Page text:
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Orange County

Cities Taming New Year's Celebrations

Parties planned by cities draw crowds to welcome 2003. Some say they're avoiding risks of the road.

January 01, 2003|David Haldane | Times Staff Writer

A group of Fullerton residents welcomed in the new year Tuesday night from atop a tethered hot air balloon floating over their city's downtown. Others celebrated by getting their faces painted or eating tacos and hot dogs.

For Bill Knight, it was a chance to fulfill one of his girlfriend's fondest fantasies: being serenaded to the tune of "Unchained Melody" amplified by a karaoke mike.

"We rode our bikes down here," Knight, 40, said when his song was done. "Before, all we did was go to drunken parties or stay home alone -- we wanted to try something new."

That seemed to be the trend as thousands of people across Orange County observed New Year's Eve at outdoor community festivals instead of raucous gatherings or in front of their television sets.

Disneyland hosted its usual event, with live music, dancing and fireworks. Rancho Santa Margarita held its second annual "Celebrating Family and Friends" party in the city's Central Park, complete with musicians, artists and clowns. And in Fullerton, it was time for the 12th annual "First Night Fullerton," which blanketed several square blocks of downtown.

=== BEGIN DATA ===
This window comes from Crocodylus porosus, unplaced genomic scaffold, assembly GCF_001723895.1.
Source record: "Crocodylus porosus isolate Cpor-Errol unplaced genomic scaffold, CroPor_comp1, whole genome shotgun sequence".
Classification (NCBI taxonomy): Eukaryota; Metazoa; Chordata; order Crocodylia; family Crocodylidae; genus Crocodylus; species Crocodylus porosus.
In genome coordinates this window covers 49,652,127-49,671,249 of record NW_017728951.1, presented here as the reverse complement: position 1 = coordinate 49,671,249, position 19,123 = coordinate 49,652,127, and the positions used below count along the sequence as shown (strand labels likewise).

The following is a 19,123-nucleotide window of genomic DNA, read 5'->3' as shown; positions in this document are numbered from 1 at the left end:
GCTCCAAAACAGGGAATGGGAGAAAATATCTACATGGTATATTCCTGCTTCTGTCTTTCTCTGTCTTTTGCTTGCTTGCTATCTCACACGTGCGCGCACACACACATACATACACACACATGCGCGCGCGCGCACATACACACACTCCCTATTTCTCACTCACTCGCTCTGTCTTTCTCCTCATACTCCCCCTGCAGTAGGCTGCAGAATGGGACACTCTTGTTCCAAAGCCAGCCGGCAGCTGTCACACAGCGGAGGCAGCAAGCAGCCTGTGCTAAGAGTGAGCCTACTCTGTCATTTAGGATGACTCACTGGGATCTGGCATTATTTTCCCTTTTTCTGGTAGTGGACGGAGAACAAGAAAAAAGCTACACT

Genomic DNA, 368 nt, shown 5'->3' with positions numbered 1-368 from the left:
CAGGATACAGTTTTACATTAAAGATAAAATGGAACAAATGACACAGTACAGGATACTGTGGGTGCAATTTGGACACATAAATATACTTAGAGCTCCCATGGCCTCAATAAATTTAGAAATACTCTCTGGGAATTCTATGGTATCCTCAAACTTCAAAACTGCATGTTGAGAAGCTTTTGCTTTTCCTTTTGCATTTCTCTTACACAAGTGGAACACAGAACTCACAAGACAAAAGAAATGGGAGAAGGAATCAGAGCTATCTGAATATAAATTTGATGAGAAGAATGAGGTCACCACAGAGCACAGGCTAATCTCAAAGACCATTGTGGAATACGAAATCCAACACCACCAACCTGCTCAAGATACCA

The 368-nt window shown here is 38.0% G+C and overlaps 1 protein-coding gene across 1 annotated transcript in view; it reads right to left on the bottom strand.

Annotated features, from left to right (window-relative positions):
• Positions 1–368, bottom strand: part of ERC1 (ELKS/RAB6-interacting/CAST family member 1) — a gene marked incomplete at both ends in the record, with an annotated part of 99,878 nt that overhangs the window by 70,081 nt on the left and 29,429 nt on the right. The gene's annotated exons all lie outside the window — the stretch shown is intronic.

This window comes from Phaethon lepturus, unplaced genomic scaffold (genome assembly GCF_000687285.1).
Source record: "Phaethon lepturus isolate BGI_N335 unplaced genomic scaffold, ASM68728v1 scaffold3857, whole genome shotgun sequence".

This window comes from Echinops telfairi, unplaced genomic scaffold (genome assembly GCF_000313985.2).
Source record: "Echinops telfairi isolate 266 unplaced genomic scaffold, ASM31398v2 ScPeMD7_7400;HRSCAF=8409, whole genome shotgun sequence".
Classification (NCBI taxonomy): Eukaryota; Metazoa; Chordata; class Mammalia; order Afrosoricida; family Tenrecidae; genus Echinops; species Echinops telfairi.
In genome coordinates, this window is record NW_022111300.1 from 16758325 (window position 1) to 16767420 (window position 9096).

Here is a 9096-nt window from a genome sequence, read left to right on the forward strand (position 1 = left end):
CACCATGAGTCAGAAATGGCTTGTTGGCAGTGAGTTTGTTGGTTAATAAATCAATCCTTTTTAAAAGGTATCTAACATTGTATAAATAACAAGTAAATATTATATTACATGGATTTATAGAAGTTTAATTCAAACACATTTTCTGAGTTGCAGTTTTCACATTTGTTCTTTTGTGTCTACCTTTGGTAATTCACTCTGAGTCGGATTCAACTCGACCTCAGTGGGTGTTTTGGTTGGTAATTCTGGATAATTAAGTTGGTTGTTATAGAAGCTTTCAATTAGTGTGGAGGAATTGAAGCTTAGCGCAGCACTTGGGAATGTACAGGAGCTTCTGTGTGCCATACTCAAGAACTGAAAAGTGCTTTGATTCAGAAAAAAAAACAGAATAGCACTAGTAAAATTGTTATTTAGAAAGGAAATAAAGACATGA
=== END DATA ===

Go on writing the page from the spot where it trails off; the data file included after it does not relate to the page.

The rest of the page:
"It's for all ages," said Sylvia Palmer Mudrick, public information coordinator for the event, inspired by a Boston festival begun in 1976 to cap the nation's bicentennial.

"Fullerton has always been a family-oriented community," she said, "and we wanted to provide citizens a way to welcome in the New Year as families in a safe environment. There is no alcohol at any of the events."

That didn't seem to dampen the spirits of participants.Jim Bak of Fullerton said he brought his wife and twin 13-year-old daughters to get away from the noise at the bar he owns in town. "There's a band playing there right now," he said, "and it's not that much fun. This is a way of getting away from the hectic lifestyle, and it's a good time for the kids."

Jan Perkins said he liked the juggler best. "I got to hold the flaming torches while he got up on the unicycle," said Perkins. "I thought they were going to make me swallow a flame or something."

Jenna Geiger came with her husband, John, and their two young children for the "good family fun. We came for the hats, the greasy food and the street entertainment. John would put the greasy food first."

Police countywide said that it was a relatively quiet New Year's Eve with no major incidentslate into the evening.

At least one reveler had a theory about that. "We used to go to parties," said Perkins, 54. "But that was in the old days when you could enjoy a glass of wine without worrying about having to walk a white line."

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